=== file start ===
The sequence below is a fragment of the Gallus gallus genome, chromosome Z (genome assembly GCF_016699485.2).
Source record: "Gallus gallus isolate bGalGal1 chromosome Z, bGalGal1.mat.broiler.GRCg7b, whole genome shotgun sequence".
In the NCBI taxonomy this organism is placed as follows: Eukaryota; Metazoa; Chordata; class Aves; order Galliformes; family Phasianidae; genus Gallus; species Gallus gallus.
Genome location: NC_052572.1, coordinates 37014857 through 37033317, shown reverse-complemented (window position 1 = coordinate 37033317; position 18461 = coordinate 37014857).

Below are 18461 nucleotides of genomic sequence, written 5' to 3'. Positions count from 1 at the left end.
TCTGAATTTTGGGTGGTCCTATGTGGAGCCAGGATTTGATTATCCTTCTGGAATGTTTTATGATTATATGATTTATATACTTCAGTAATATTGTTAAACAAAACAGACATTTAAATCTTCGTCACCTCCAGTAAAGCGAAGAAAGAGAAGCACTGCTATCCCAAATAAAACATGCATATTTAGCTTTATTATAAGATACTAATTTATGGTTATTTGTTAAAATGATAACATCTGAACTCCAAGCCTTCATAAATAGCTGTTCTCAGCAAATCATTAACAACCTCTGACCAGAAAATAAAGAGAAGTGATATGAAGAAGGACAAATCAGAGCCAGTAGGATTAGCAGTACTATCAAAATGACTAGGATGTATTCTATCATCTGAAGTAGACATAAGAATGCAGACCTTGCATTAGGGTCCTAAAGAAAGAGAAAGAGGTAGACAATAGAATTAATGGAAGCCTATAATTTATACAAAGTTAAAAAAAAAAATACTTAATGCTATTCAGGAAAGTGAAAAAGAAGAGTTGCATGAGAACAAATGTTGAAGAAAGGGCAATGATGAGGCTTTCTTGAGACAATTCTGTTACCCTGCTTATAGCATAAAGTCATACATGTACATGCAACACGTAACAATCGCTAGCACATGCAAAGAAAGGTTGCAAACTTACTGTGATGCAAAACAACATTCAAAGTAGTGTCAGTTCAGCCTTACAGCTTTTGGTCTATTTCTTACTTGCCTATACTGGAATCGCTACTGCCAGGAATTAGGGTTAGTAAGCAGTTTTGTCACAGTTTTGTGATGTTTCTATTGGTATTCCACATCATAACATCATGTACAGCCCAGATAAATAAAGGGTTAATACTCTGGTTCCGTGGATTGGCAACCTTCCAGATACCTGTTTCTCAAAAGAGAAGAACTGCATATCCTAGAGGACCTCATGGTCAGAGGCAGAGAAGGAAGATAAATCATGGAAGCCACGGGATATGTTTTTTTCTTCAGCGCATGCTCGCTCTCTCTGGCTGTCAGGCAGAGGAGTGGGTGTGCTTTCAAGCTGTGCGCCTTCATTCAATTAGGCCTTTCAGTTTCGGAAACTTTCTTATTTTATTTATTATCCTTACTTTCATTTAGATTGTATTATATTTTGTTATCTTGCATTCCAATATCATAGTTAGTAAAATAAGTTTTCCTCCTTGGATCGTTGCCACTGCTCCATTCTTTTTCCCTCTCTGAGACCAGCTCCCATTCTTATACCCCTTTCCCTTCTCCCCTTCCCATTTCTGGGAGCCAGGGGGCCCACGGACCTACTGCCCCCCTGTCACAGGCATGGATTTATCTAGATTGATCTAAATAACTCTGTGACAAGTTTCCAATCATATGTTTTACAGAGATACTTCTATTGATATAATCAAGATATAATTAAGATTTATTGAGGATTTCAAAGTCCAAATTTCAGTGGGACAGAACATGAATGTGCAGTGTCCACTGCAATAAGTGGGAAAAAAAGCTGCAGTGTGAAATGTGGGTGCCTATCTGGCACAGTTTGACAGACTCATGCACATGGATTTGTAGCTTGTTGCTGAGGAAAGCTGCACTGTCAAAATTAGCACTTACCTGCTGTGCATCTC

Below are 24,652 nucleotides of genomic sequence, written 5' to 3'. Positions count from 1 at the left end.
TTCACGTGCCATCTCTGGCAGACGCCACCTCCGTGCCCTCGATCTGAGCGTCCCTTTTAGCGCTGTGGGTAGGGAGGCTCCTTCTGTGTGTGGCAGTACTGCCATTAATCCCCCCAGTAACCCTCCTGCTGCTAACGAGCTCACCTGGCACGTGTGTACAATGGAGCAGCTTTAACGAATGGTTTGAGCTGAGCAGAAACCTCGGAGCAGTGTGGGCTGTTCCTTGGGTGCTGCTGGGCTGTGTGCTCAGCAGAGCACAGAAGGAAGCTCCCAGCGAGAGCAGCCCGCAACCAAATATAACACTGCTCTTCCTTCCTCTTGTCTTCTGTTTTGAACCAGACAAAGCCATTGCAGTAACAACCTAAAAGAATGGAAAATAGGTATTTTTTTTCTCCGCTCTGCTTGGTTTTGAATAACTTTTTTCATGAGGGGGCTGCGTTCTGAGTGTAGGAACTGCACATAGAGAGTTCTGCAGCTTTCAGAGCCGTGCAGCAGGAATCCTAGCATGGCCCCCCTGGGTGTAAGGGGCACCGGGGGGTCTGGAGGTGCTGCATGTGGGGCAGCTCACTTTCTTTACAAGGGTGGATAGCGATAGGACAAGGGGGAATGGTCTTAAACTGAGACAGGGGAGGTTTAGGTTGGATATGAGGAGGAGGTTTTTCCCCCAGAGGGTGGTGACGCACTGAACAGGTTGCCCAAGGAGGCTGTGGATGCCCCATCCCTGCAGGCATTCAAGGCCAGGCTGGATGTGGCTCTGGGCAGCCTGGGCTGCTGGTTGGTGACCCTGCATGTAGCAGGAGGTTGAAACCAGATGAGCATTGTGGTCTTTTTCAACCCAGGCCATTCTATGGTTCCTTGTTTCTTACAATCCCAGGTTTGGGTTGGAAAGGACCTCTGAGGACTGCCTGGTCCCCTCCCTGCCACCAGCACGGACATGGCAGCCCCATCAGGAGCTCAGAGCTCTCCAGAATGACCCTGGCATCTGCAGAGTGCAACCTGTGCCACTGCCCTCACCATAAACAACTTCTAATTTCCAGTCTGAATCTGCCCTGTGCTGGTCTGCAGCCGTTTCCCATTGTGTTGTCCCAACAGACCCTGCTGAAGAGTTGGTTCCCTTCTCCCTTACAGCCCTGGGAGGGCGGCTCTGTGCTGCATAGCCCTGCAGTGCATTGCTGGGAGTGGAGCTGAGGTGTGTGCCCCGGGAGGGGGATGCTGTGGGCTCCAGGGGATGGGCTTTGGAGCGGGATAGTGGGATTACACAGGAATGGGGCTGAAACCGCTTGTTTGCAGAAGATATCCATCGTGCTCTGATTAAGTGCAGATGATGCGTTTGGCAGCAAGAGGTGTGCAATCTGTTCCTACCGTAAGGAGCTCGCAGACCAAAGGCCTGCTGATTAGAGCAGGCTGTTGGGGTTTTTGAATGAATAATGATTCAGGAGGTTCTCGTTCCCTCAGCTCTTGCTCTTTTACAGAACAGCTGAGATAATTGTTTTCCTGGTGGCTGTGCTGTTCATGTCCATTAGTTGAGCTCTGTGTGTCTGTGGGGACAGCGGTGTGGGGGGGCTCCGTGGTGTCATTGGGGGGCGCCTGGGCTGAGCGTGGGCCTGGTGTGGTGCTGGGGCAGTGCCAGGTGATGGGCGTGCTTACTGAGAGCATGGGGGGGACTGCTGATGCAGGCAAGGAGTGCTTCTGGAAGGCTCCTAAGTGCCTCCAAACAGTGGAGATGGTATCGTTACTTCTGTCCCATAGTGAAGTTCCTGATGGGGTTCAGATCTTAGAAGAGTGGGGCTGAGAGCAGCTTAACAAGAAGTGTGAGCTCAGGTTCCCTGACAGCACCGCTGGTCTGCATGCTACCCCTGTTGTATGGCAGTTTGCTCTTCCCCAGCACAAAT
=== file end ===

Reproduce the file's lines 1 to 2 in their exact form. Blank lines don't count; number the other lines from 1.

The sequence below is a fragment of the Gallus gallus genome, chromosome Z (genome assembly GCF_016699485.2).
Source record: "Gallus gallus isolate bGalGal1 chromosome Z, bGalGal1.mat.broiler.GRCg7b, whole genome shotgun sequence".